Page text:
Kolkata, June 30 : Alleging that the GST Council’s demand for a white paper on the country’s preparedness for a July 1 roll out of the new indirect tax regime has not been met, West Bengal Finance Minister Amit Mitra on Friday termed as “draconian” a clause on anti-profiteering in the new system that could land traders in big trouble.
“The GST Council said one and a half months back that it should have a white paper on the state of preparedness in the country with regard to the GST roll-out. That would have clearly marked out the areas of shortfall. But till today we have not received it,” Mitra said, launching a blistering attack on the Centre ahead of launching of the new tax system from Friday-Saturday midnight.
He said the GST Council was completely in the dark about the extent to which the country was ready for the new tax system.
“Does GST Council know the state of preparedness? No,” Mitra, chairman of the Empowered Committee on GST, said at a panel discussion on private television channel ABP Ananda.
Claiming that the introduction of GST from Friday-Saturday midnight would lead to “total chaos”, Mitra said the central government would have to take the total blame for the situation.
Referring to deliberations in the GST meetings, Mitra said in the final legislation there was a clause on “anti-profiteering” which was “draconian”.
“It related to areas where the tax rate may go down after GST comes into force. The clause says if the businessman does not pass on the reduction in taxes as a result of the GST to the consumers, he will be charged with anti-profiteering.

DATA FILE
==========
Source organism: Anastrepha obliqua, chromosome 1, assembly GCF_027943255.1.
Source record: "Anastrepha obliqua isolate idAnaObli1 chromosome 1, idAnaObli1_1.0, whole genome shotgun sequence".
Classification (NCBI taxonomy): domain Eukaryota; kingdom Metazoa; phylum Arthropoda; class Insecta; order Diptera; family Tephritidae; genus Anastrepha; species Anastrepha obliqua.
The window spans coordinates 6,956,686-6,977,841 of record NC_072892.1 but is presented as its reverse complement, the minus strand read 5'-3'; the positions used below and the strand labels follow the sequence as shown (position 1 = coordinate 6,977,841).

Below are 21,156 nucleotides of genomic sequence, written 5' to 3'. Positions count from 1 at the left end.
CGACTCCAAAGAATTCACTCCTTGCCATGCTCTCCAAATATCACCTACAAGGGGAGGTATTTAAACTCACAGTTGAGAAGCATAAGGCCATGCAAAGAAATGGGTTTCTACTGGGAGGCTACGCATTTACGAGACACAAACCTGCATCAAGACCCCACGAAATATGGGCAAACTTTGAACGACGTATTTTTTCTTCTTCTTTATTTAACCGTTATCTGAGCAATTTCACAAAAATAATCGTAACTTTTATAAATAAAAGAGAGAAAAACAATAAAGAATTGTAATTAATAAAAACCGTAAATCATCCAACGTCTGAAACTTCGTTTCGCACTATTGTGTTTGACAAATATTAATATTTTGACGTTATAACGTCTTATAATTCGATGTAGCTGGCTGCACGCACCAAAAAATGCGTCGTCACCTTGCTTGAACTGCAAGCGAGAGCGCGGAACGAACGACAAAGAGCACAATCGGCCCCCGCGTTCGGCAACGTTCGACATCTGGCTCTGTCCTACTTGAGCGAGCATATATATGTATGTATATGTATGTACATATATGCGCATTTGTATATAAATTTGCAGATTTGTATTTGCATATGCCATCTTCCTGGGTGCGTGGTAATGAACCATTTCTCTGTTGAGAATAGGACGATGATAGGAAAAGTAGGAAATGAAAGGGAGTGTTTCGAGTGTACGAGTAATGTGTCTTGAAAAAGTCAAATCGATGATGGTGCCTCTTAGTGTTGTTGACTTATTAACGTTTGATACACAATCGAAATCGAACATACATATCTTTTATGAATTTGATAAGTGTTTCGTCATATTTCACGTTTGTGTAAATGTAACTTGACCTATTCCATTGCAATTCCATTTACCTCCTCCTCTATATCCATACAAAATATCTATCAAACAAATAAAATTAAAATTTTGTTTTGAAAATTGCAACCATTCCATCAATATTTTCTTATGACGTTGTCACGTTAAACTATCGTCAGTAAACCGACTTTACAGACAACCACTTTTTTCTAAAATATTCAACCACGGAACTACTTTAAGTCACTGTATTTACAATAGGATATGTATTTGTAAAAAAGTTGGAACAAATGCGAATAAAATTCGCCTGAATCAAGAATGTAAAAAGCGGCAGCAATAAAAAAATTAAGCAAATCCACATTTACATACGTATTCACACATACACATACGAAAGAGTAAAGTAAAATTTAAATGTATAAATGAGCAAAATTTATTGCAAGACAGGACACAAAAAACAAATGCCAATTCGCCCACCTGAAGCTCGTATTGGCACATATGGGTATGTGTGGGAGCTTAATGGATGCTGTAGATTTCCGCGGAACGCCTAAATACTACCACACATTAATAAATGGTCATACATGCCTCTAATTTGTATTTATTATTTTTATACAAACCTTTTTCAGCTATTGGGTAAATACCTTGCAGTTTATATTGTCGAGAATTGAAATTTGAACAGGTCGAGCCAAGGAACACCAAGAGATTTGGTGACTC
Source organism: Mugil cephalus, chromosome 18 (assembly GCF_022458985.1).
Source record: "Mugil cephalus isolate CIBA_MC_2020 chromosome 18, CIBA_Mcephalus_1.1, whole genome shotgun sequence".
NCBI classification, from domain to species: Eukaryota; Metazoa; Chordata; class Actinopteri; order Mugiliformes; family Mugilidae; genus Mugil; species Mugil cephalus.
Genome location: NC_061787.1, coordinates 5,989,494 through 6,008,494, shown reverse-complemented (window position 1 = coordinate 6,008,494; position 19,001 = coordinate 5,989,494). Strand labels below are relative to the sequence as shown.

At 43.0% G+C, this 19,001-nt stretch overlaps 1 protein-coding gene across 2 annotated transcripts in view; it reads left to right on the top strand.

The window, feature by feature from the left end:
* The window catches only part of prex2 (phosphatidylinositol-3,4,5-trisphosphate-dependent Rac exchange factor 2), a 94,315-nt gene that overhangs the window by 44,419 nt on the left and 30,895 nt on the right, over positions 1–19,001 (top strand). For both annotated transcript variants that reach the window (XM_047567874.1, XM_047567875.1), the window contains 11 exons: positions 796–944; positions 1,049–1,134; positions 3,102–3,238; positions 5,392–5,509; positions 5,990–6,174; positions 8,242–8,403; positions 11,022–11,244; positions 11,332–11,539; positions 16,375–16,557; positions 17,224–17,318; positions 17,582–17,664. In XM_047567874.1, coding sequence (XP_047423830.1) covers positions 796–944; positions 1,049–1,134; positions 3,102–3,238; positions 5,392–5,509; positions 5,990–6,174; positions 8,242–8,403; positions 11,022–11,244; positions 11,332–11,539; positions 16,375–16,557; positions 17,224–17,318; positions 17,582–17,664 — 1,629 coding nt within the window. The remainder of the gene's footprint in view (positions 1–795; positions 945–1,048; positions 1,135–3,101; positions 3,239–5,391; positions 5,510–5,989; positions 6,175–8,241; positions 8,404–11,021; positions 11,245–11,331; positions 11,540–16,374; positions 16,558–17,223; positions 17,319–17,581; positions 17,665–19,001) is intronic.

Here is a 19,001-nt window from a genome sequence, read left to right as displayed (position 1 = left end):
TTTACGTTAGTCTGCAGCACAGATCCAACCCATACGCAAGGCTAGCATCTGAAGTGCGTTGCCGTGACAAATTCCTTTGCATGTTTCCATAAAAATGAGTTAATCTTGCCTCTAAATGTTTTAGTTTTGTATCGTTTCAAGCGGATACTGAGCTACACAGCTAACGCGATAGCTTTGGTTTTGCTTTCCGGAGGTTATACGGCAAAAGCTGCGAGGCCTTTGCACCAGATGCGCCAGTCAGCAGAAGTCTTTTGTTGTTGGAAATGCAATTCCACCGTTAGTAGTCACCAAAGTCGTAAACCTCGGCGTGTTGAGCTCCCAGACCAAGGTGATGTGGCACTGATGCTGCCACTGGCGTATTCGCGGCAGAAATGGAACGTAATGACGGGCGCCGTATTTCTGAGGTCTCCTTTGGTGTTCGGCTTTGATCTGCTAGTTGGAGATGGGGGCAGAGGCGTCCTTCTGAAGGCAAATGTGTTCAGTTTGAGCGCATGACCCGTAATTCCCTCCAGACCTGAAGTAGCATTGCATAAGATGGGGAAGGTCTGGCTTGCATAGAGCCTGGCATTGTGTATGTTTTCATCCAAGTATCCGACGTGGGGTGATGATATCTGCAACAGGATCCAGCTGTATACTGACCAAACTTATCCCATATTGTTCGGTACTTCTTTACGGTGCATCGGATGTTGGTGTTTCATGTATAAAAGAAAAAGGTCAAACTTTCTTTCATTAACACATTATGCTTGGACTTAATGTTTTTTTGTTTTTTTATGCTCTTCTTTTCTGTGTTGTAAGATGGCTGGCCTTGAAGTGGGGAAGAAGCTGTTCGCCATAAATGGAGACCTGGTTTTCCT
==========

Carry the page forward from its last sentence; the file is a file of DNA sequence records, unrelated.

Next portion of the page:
“In GST meetings I had asked for an independent body to monitor this aspect. But they have tasked the central government agency CBEC (Central Board of Excise and Customs) with this. Traders are very scared. They may land in a soup,” he said.
Mitra referred to the arrest clause, saying it can cause “major harassment to business leaders, particularly the small and medium, with some sections even being non-bailable”.
“You don’t know who will be arrested.”
“It seems, Inspector Raj is back. The traders have even been asked to maintain an account of their daily stock online. If they do not, the arrest clause can come into play,” he said.
Mitra also alleged that the traders have not been given time to prepare themselves for the GST system.
“The tax rates were fixed by the GST Council only on June 3. Do you think a small trader can engage an accountant and enter everything into the computer system within such a short time?
To buttress his point, Mitra referred to Japan and Germany. “When they went for tax reforms, they gave 12-18 months’ time to traders after fixing the tax slabs.”
Continuing his criticism, Mitra said the final rules were notified only on Wednesday.
“This untimely roll-out will lead to chaos. Small businesses provide for 80 per cent employment in the country. They account for 40 per cent of the GDP. Why didn’t they (the central government) push back the launch date? What is so sacred about July 1?” Mitra wondered.
Mitra said he was apprehensive and concerned.
Explaining the rationale for his party boycotting the midnight GST roll-out event at the central hall of Parliament, Mitra said “I am apprehensive, concerned. (State Chief Minister and Trinamool Congress chief) Mamata (Banerjee) has taken the correct step.
“We don’t want to be a part of their event management exercise and clap by suppressing the pain in our heart and going against our conscience.”
“This is not the GST which we had backed in principle in our party manifesto for (Lok Sabha polls in) 2009. When tomorrow people will suffer, things will be chaotic, then central government will have to take the responsibility.”